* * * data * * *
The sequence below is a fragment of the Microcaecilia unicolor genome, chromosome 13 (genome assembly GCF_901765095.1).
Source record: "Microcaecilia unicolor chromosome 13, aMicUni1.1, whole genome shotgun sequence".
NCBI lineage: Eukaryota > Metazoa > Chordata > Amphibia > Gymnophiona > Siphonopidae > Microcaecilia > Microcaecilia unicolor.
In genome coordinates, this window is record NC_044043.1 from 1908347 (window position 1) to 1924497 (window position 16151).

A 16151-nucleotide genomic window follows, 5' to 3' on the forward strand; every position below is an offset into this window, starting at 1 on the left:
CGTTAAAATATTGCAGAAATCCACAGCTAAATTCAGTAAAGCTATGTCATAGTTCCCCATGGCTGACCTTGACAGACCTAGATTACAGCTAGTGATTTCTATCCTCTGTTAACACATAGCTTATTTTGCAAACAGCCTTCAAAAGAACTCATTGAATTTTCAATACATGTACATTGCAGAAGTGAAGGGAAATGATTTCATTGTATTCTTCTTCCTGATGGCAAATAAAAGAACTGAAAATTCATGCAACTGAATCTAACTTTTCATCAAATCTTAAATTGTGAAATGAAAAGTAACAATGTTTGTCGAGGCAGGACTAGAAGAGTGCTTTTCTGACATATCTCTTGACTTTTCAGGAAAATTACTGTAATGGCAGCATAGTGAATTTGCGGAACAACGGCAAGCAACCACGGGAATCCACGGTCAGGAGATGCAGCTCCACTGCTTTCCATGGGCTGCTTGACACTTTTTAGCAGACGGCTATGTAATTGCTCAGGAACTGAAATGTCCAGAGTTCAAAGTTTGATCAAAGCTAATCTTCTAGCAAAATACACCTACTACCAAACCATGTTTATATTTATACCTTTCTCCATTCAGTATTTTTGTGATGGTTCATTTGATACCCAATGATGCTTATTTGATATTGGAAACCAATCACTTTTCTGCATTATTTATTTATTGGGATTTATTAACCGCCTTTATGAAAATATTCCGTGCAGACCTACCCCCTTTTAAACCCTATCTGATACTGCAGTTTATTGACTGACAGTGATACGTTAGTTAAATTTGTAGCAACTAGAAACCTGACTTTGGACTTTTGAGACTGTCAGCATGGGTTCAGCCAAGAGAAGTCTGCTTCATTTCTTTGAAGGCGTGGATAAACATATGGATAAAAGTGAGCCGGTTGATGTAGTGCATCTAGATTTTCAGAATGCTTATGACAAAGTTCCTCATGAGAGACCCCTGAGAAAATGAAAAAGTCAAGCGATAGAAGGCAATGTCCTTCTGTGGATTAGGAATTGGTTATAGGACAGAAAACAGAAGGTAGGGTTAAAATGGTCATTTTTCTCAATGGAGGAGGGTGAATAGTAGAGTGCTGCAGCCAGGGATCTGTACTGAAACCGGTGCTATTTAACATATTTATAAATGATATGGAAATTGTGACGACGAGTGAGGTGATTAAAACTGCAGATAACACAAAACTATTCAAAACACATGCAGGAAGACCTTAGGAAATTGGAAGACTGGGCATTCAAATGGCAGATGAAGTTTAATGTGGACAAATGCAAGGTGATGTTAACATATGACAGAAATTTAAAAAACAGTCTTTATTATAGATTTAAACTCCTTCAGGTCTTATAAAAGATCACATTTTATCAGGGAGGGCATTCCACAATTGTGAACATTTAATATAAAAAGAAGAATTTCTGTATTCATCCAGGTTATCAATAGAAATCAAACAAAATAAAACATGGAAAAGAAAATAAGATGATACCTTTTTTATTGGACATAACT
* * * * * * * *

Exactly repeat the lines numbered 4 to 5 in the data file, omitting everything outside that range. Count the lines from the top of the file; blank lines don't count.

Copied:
In genome coordinates, this window is record NC_044043.1 from 1908347 (window position 1) to 1924497 (window position 16151).

A 16151-nucleotide genomic window follows, 5' to 3' on the forward strand; every position below is an offset into this window, starting at 1 on the left: